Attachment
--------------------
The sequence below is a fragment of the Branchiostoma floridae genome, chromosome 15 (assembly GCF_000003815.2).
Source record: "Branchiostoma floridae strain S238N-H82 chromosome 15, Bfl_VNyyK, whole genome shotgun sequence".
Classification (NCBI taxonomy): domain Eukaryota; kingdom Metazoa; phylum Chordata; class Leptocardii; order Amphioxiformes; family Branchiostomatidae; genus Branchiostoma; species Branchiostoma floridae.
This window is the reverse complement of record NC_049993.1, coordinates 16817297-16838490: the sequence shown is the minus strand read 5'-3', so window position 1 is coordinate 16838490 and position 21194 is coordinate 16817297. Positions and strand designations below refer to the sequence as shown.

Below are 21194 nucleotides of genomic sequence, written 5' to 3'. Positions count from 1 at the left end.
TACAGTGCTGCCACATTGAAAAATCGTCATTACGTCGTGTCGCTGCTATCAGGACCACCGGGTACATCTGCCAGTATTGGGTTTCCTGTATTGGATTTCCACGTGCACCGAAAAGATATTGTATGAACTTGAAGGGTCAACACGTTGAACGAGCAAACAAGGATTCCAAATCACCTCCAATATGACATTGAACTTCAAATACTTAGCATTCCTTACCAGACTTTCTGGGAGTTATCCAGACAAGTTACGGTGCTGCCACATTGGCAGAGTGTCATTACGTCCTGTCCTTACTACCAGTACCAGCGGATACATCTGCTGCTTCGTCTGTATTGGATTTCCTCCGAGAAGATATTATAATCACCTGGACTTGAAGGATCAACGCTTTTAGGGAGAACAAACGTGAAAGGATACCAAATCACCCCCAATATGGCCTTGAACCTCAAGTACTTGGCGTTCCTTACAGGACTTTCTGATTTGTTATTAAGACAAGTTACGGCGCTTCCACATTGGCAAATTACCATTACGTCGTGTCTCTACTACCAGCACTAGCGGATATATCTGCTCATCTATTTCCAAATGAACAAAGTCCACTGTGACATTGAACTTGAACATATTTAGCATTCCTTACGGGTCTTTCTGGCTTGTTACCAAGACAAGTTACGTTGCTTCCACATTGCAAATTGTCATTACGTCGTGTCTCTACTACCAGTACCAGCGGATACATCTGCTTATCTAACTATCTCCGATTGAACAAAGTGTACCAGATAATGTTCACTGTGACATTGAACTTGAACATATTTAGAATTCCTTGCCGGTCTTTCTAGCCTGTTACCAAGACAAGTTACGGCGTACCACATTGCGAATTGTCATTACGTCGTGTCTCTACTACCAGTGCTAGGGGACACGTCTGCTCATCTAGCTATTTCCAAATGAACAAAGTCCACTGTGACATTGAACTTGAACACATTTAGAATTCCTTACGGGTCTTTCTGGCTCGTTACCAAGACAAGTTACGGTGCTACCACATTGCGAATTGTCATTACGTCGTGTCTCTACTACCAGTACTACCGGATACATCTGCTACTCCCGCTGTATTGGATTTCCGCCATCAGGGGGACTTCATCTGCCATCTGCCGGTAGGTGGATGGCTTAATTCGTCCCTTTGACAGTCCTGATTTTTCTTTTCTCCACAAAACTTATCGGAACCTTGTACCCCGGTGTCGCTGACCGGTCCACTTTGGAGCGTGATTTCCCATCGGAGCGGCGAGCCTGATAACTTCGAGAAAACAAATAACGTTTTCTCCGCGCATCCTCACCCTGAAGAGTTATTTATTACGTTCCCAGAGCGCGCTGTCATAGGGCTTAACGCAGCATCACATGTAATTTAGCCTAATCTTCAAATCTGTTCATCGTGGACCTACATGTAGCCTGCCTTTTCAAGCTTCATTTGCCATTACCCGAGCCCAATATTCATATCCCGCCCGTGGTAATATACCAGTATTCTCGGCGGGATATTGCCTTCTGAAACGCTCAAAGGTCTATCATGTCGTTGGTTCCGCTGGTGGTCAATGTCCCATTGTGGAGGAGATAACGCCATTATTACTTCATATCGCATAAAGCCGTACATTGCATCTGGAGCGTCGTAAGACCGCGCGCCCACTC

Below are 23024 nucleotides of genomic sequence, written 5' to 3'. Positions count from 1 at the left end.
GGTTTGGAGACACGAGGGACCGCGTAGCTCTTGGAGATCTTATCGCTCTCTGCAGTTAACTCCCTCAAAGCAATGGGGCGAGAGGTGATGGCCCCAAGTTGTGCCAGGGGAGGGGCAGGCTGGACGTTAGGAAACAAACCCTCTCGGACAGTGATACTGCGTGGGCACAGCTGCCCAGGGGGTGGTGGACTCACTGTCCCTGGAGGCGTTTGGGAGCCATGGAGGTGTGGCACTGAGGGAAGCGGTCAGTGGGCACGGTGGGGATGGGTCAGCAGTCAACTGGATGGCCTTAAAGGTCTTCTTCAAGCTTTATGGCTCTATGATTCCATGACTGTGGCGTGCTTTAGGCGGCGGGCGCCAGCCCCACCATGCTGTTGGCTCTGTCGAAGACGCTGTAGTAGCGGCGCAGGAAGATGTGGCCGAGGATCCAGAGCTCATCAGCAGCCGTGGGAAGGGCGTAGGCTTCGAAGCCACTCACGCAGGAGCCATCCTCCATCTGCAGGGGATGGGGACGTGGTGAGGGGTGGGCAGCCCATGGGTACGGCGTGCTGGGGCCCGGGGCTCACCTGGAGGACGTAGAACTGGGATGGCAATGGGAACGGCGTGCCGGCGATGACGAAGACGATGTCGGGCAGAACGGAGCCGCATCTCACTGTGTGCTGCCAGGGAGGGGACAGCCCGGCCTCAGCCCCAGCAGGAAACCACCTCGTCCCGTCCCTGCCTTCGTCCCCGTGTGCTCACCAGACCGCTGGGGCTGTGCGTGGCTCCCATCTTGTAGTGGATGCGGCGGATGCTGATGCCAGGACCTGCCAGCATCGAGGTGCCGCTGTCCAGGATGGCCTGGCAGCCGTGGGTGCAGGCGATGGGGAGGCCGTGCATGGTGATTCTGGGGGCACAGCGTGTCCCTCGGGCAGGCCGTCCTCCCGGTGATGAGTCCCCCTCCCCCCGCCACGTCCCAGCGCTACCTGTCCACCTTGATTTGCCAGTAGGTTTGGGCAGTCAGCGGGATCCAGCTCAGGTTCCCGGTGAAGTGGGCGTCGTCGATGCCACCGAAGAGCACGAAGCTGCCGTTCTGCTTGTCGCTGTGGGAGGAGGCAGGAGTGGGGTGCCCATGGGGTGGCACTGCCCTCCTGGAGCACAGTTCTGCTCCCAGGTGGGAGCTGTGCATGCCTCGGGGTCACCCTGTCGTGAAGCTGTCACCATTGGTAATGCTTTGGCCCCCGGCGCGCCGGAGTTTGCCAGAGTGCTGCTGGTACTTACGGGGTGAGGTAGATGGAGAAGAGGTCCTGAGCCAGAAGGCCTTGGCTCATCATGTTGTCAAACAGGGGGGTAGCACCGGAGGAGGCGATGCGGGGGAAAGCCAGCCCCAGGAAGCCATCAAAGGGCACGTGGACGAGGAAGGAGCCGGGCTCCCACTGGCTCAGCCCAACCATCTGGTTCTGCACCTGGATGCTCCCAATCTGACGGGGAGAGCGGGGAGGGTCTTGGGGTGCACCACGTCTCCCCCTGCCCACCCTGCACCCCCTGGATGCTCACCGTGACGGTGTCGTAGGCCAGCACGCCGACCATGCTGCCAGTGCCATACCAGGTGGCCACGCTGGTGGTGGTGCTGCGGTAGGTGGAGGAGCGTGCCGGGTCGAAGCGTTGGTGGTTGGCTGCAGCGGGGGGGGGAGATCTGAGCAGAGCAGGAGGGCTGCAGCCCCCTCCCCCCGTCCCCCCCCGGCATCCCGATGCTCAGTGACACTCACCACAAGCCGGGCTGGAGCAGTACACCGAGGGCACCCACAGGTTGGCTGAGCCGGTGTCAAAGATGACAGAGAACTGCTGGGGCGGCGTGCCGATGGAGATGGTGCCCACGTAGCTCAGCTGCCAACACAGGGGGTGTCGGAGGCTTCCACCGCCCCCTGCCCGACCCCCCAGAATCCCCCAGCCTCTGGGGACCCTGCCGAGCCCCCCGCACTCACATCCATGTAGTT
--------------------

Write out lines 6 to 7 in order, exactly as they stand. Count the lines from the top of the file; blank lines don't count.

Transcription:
TACAGTGCTGCCACATTGAAAAATCGTCATTACGTCGTGTCGCTGCTATCAGGACCACCGGGTACATCTGCCAGTATTGGGTTTCCTGTATTGGATTTCCACGTGCACCGAAAAGATATTGTATGAACTTGAAGGGTCAACACGTTGAACGAGCAAACAAGGATTCCAAATCACCTCCAATATGACATTGAACTTCAAATACTTAGCATTCCTTACCAGACTTTCTGGGAGTTATCCAGACAAGTTACGGTGCTGCCACATTGGCAGAGTGTCATTACGTCCTGTCCTTACTACCAGTACCAGCGGATACATCTGCTGCTTCGTCTGTATTGGATTTCCTCCGAGAAGATATTATAATCACCTGGACTTGAAGGATCAACGCTTTTAGGGAGAACAAACGTGAAAGGATACCAAATCACCCCCAATATGGCCTTGAACCTCAAGTACTTGGCGTTCCTTACAGGACTTTCTGATTTGTTATTAAGACAAGTTACGGCGCTTCCACATTGGCAAATTACCATTACGTCGTGTCTCTACTACCAGCACTAGCGGATATATCTGCTCATCTATTTCCAAATGAACAAAGTCCACTGTGACATTGAACTTGAACATATTTAGCATTCCTTACGGGTCTTTCTGGCTTGTTACCAAGACAAGTTACGTTGCTTCCACATTGCAAATTGTCATTACGTCGTGTCTCTACTACCAGTACCAGCGGATACATCTGCTTATCTAACTATCTCCGATTGAACAAAGTGTACCAGATAATGTTCACTGTGACATTGAACTTGAACATATTTAGAATTCCTTGCCGGTCTTTCTAGCCTGTTACCAAGACAAGTTACGGCGTACCACATTGCGAATTGTCATTACGTCGTGTCTCTACTACCAGTGCTAGGGGACACGTCTGCTCATCTAGCTATTTCCAAATGAACAAAGTCCACTGTGACATTGAACTTGAACACATTTAGAATTCCTTACGGGTCTTTCTGGCTCGTTACCAAGACAAGTTACGGTGCTACCACATTGCGAATTGTCATTACGTCGTGTCTCTACTACCAGTACTACCGGATACATCTGCTACTCCCGCTGTATTGGATTTCCGCCATCAGGGGGACTTCATCTGCCATCTGCCGGTAGGTGGATGGCTTAATTCGTCCCTTTGACAGTCCTGATTTTTCTTTTCTCCACAAAACTTATCGGAACCTTGTACCCCGGTGTCGCTGACCGGTCCACTTTGGAGCGTGATTTCCCATCGGAGCGGCGAGCCTGATAACTTCGAGAAAACAAATAACGTTTTCTCCGCGCATCCTCACCCTGAAGAGTTATTTATTACGTTCCCAGAGCGCGCTGTCATAGGGCTTAACGCAGCATCACATGTAATTTAGCCTAATCTTCAAATCTGTTCATCGTGGACCTACATGTAGCCTGCCTTTTCAAGCTTCATTTGCCATTACCCGAGCCCAATATTCATATCCCGCCCGTGGTAATATACCAGTATTCTCGGCGGGATATTGCCTTCTGAAACGCTCAAAGGTCTATCATGTCGTTGGTTCCGCTGGTGGTCAATGTCCCATTGTGGAGGAGATAACGCCATTATTACTTCATATCGCATAAAGCCGTACATTGCATCTGGAGCGTCGTAAGACCGCGCGCCCACTC

Below are 23024 nucleotides of genomic sequence, written 5' to 3'. Positions count from 1 at the left end.